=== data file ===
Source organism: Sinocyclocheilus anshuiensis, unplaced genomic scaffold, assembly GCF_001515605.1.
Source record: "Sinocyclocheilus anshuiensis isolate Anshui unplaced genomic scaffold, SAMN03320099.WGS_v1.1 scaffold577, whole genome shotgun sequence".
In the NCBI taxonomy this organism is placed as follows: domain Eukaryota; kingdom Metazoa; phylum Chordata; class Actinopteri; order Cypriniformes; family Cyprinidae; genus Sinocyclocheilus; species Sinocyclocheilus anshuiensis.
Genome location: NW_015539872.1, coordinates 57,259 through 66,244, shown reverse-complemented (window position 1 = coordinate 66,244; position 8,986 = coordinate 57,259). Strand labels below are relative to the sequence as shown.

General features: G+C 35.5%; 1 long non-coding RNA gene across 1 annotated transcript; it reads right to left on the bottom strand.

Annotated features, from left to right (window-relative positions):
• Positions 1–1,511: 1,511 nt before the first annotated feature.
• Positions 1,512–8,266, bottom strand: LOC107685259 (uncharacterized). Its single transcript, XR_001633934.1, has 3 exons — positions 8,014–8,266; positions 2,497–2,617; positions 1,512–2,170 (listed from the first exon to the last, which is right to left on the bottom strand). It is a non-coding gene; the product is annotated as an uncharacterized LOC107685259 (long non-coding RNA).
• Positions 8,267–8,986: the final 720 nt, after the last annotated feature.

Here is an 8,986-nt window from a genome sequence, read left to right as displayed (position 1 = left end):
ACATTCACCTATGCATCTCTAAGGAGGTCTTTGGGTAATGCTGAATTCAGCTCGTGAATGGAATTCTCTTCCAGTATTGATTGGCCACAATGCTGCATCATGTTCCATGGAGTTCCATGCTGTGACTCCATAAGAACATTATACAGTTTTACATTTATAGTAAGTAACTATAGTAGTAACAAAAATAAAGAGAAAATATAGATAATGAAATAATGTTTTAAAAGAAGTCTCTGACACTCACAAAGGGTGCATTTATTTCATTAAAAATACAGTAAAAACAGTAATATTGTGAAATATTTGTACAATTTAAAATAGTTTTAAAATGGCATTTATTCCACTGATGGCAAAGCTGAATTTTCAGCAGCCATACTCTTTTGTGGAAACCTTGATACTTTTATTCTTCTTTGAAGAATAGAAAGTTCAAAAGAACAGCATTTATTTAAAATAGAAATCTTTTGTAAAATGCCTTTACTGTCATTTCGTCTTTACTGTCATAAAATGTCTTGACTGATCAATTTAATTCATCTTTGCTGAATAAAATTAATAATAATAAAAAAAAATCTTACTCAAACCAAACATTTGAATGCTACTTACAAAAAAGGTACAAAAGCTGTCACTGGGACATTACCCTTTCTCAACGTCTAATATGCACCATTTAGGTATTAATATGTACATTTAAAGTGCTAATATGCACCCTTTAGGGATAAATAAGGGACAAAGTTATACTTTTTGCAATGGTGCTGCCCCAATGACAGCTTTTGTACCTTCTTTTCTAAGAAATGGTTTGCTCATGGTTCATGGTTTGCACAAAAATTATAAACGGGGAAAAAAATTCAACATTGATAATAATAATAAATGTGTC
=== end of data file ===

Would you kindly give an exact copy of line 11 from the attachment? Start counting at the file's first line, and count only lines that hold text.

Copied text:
ACATTCACCTATGCATCTCTAAGGAGGTCTTTGGGTAATGCTGAATTCAGCTCGTGAATGGAATTCTCTTCCAGTATTGATTGGCCACAATGCTGCATCATGTTCCATGGAGTTCCATGCTGTGACTCCATAAGAACATTATACAGTTTTACATTTATAGTAAGTAACTATAGTAGTAACAAAAATAAAGAGAAAATATAGATAATGAAATAATGTTTTAAAAGAAGTCTCTGACACTCACAAAGGGTGCATTTATTTCATTAAAAATACAGTAAAAACAGTAATATTGTGAAATATTTGTACAATTTAAAATAGTTTTAAAATGGCATTTATTCCACTGATGGCAAAGCTGAATTTTCAGCAGCCATACTCTTTTGTGGAAACCTTGATACTTTTATTCTTCTTTGAAGAATAGAAAGTTCAAAAGAACAGCATTTATTTAAAATAGAAATCTTTTGTAAAATGCCTTTACTGTCATTTCGTCTTTACTGTCATAAAATGTCTTGACTGATCAATTTAATTCATCTTTGCTGAATAAAATTAATAATAATAAAAAAAAATCTTACTCAAACCAAACATTTGAATGCTACTTACAAAAAAGGTACAAAAGCTGTCACTGGGACATTACCCTTTCTCAACGTCTAATATGCACCATTTAGGTATTAATATGTACATTTAAAGTGCTAATATGCACCCTTTAGGGATAAATAAGGGACAAAGTTATACTTTTTGCAATGGTGCTGCCCCAATGACAGCTTTTGTACCTTCTTTTCTAAGAAATGGTTTGCTCATGGTTCATGGTTTGCACAAAAATTATAAACGGGGAAAAAAATTCAACATTGATAATAATAATAAATGTGTC